2/24/2010 7:09

Embarassed community

Decades ago, someone told about a recent party at which the guests played some new party game. (At least it was new to the listeners at the time.) "It was so embarassing," she said; "we had so much fun."

To all appearances, she thought that party was a wonderful time, something to be repeated. In my experience, being embarassed makes me feel isolated. I made a mental note not to attend any parties with this person.

We spend a lot of time and mental attention noticing how isolated we each are from the rest of humanity and finding ways to alleviate that sensation. One problem seems to be that a technique which works for one fails utterly for another not only fails, but makes the difference and isolation all the more apparent.

A different example: Singing "Happy Birthday". I know that I'm an outlier on this one, but it has always been true that singing "Happy Birthday" makes me feel silly and more separated from the group. It's worst when it is my birthday but it is the same feeling whenever the custom is observed. (You'd think at my birthday people would defer to my sense of what is most enjoyable, but it is hard for them to escape their own experiences to empathize with mine.)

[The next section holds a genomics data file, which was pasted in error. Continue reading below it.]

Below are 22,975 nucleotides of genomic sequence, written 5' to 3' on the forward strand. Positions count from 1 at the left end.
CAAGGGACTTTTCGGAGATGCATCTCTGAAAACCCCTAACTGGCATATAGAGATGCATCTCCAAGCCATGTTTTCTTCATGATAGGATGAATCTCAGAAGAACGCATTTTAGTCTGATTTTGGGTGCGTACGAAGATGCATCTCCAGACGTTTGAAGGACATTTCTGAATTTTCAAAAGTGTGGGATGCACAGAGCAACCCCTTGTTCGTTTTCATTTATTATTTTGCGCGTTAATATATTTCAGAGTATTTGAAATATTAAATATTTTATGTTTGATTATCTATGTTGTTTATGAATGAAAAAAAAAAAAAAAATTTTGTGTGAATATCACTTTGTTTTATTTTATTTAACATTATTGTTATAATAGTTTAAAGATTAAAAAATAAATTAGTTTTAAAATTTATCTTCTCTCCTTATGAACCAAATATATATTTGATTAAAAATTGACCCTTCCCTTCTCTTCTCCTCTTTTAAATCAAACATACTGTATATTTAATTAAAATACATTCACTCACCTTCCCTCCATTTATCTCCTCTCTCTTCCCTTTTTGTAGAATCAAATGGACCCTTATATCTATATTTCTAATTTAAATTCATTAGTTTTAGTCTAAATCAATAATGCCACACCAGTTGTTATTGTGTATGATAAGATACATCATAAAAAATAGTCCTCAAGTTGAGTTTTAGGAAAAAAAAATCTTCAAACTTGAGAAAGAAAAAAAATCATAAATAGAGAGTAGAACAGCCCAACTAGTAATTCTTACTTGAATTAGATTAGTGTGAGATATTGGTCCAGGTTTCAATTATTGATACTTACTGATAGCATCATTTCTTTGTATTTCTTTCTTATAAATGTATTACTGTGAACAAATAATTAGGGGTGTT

I'm not proposing to spend this space exploring just why it is that party games and familiar songs work against their raison d'etat when I am in the mix. My point is limited to this: In actual reality we are all separated from each other in different ways.

That we are each different is a truism; that we are differently different is a little more significant. Feeling separated from others is an experience we have in common, but only just barely. We feel different kinds of separation at different times in different ways for different reasons. There is no universal angst.